Leadership Is Like A Marathon: Part 5-The Finish

There really is nothing quite like the feeling of finishing a marathon.

Once you cross the finish line, if you are still standing and able to walk, the organizers wrap you in mylar to keep you warm and present you with a finisher’s medal.  

You grab your sports drink and some fruit and try and take in all that has just happened.

There is a deep sense of accomplishment.  

There is the realization that what you have been training for over the past four months has finally come to fruition.  

There is a sense of relief.  

You have done what a very small percentage of the people in the world have ever done. Initially, there is a very real moment of private celebration, hopefully followed by some public acknowledgement from your friends. Now you are ready to sign up for the next one. But it is actually a time of rest, recovery and reflection.

When I ran my first Boston Marathon I was not warned about the first 16 miles being net down hill–right before you start a five mile climb through the Newton hills. Because I had not trained myself with down hill runs I had nothing for Heartbreak Hill. Before I ran the next Boston I made sure there were plenty of downhill training runs in my regimen. You have to learn from your first race to prepare well for the next.

All of this has bearing on our leadership lives.

Leading must also include some completion points.

There needs to be a season where the sense of accomplishment and satisfaction are poignant.

Leadership must include celebration points along the way.  

If not, the grind of leading can ultimately cause you to burn out.

The problem in leading is that good leaders are always leading on more than one front.

Therefore, there is always one more mile to run.

So you never stop and take time to celebrate.  

That is detrimental to you and your followers.

Good learning rarely takes place apart from celebration and reflection. If you simply keep moving on you will surely keep leading in the same way you always have. You see, “to finish” can have some nuanced meanings. It can mean “to come to and end.” But it can also mean “to come to completion.” I know these sound very much the same. But, “to end” something is simply to cease from activity. To bring something “to completion” carries a more rounded sense of wholeness.

To bring something to completion in leading is to purposefully see a finish line, to acknowledge the contribution of others, to celebrate, to learn, and to plan again from a greater sense of experience and maturity.

Few people want to follow a leader that has no finish line. They also don’t want to follow a leader who doesn’t take them on a worthwhile journey. So keep leading, but build in some quality finish lines for yourself and those you lead.

If you follow the Apostle Paul’s three missionary journeys in the book of Acts in the Bible you will notice that each had a necessary finish line. You will also notice that each one was different because of his ongoing learning through leading.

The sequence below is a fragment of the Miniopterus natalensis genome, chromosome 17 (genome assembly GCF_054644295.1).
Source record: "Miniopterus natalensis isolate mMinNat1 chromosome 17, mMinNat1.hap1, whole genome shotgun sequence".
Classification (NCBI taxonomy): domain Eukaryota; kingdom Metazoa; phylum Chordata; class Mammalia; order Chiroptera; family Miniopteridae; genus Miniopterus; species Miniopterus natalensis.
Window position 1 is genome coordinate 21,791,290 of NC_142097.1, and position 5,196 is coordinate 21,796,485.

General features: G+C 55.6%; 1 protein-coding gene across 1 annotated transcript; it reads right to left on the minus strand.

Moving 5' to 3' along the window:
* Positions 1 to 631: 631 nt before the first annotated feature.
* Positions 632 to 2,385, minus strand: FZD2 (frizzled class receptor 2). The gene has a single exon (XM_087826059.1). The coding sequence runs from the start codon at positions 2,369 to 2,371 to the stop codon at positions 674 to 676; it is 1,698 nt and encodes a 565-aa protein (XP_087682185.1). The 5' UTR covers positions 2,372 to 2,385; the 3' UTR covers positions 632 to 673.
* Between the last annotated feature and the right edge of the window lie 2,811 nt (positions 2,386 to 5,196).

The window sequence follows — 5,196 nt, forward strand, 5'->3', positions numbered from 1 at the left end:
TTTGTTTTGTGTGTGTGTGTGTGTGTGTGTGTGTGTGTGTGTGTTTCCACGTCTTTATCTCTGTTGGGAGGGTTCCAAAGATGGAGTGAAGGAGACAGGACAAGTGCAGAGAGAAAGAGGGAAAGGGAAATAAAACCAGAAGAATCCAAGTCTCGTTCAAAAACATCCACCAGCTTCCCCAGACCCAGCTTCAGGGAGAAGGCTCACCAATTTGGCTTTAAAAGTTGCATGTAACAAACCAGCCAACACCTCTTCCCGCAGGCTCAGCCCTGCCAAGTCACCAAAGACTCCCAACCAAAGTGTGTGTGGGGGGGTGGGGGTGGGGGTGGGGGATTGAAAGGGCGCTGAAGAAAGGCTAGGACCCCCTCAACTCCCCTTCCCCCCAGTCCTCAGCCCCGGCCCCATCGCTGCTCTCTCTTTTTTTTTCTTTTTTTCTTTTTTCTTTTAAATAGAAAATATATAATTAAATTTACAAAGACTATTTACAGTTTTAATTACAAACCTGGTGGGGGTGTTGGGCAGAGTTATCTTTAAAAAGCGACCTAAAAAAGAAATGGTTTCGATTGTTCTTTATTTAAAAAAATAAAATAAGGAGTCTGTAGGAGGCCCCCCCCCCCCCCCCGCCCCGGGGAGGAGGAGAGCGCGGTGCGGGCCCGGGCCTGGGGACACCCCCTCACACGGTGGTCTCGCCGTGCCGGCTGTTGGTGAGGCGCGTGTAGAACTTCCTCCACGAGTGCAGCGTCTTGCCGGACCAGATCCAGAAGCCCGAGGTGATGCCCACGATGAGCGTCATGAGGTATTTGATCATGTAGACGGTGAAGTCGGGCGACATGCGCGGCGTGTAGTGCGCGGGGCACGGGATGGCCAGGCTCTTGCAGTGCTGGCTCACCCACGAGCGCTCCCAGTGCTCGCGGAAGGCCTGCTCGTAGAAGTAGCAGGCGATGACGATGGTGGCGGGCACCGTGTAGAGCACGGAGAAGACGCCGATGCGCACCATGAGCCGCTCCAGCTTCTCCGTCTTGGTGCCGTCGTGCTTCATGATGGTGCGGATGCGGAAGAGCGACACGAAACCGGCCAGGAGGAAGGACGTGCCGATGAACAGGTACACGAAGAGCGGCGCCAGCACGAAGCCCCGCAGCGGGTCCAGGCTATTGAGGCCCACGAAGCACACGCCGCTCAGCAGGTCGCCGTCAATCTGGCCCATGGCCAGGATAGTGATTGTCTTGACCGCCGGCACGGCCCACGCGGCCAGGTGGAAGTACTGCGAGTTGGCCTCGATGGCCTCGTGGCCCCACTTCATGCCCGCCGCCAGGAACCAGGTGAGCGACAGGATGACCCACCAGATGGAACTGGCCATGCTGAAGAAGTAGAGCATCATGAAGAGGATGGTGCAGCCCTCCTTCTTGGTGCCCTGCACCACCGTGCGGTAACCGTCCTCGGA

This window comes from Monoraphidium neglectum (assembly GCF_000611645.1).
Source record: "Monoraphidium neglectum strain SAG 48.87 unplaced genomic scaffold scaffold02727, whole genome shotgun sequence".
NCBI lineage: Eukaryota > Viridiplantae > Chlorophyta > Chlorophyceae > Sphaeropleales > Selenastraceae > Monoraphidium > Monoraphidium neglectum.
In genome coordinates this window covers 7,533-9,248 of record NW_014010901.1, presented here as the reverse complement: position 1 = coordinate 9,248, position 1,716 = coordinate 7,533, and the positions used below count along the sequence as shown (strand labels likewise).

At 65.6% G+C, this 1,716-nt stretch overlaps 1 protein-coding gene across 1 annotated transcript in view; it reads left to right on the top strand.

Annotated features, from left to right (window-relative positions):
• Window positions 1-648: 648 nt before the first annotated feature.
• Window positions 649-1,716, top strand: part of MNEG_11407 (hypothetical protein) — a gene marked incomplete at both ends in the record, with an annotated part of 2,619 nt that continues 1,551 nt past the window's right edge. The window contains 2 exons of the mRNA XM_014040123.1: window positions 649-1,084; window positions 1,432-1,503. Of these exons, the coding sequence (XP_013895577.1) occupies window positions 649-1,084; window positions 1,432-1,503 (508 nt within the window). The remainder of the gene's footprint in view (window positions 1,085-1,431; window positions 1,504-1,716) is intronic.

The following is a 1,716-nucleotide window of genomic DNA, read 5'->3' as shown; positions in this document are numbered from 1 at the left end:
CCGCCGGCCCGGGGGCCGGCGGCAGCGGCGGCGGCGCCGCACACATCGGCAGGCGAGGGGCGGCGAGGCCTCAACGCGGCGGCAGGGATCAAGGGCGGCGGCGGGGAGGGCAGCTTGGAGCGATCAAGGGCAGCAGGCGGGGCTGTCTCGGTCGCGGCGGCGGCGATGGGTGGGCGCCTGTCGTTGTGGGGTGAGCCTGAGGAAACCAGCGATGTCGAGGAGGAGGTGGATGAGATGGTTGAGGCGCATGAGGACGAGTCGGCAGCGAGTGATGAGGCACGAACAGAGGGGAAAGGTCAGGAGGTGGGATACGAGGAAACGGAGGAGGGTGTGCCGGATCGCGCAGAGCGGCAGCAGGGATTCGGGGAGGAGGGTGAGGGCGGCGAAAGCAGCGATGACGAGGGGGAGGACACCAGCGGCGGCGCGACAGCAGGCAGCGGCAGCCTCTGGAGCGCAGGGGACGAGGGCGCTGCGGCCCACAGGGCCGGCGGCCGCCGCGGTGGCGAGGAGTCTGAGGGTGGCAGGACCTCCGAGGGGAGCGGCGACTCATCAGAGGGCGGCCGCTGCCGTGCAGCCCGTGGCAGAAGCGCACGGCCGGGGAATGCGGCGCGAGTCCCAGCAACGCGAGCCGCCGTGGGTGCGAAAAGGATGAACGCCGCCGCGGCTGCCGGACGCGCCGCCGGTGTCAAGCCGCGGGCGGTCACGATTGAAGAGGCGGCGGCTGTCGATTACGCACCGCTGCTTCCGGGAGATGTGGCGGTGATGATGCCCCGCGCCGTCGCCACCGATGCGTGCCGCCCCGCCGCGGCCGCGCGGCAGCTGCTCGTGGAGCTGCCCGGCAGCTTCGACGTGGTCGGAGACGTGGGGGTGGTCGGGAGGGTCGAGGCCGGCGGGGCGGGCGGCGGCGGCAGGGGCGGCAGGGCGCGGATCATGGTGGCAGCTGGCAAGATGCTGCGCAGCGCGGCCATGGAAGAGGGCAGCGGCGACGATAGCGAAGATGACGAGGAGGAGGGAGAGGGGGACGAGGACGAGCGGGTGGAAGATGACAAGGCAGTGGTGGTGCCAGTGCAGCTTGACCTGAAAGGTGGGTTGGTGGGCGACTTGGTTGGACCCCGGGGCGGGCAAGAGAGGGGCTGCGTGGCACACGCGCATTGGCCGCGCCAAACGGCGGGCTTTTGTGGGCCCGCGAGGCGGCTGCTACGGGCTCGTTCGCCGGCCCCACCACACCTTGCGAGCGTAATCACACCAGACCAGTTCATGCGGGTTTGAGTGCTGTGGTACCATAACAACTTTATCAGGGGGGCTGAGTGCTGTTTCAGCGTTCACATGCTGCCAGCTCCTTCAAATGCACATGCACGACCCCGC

Lead well, finish well!

(photo credit)

4 replies
  1. markallenmayers
    markallenmayers says:

    Well, my friend, having walked (run) where you have, I have really enjoyed these last 5 posts…thanks for your insights relative to leadership as allagorized through marathoning!

    • garunn
      garunn says:

      Thanks Mark for the encouraging comments-hope you are well. I know these are some tough days in light of Lori’s passing. Praying for you guys.

  2. Raymond
    Raymond says:

    A great series of articles Gary. I can reflect on the analogy as I never had the inclination to put my body thru 26.2 grueling miles. It does bring to mind though how difficult it would be to cover the distance alone and how much easier it would be with a team. From my perspective I look upon everyone in the team as individual leaders and it is their personal acceptance and buy in that integrates the team. Each one of them has individual skills, values and experiences they bring to the team. From a business angle this is fantastic position to be in and surely that enterprise will perform far better than without such individual spirit. May I offer for consideration a sustainability model that underpins and provides consistency to the leadership aspirants not only in business but in their personal and community lives and any other marathons they intend to run. I have observed for over 35 years many different behaviors and approaches; and as you can imagine there is a wealth of knowledge and advice available. In fact so much that it is hard to digest and retain. I have done all the heavy lifting and reduced them to a common mindset for consideration and practice. I have developed the MYCASKI personal reminder that powerfully provides the stimulus that increases performance day after day in everything that you do; especially if you are thinking of another 26.2 miles. I hope that this will be of interest to you and your readers and please by all means make use of it. The following link spells out the reminder in an easily remembered form ie MYCASKI MYCASKI MYCASKI.
    Kind Regards Raymond.
    Twitter: @mycaski


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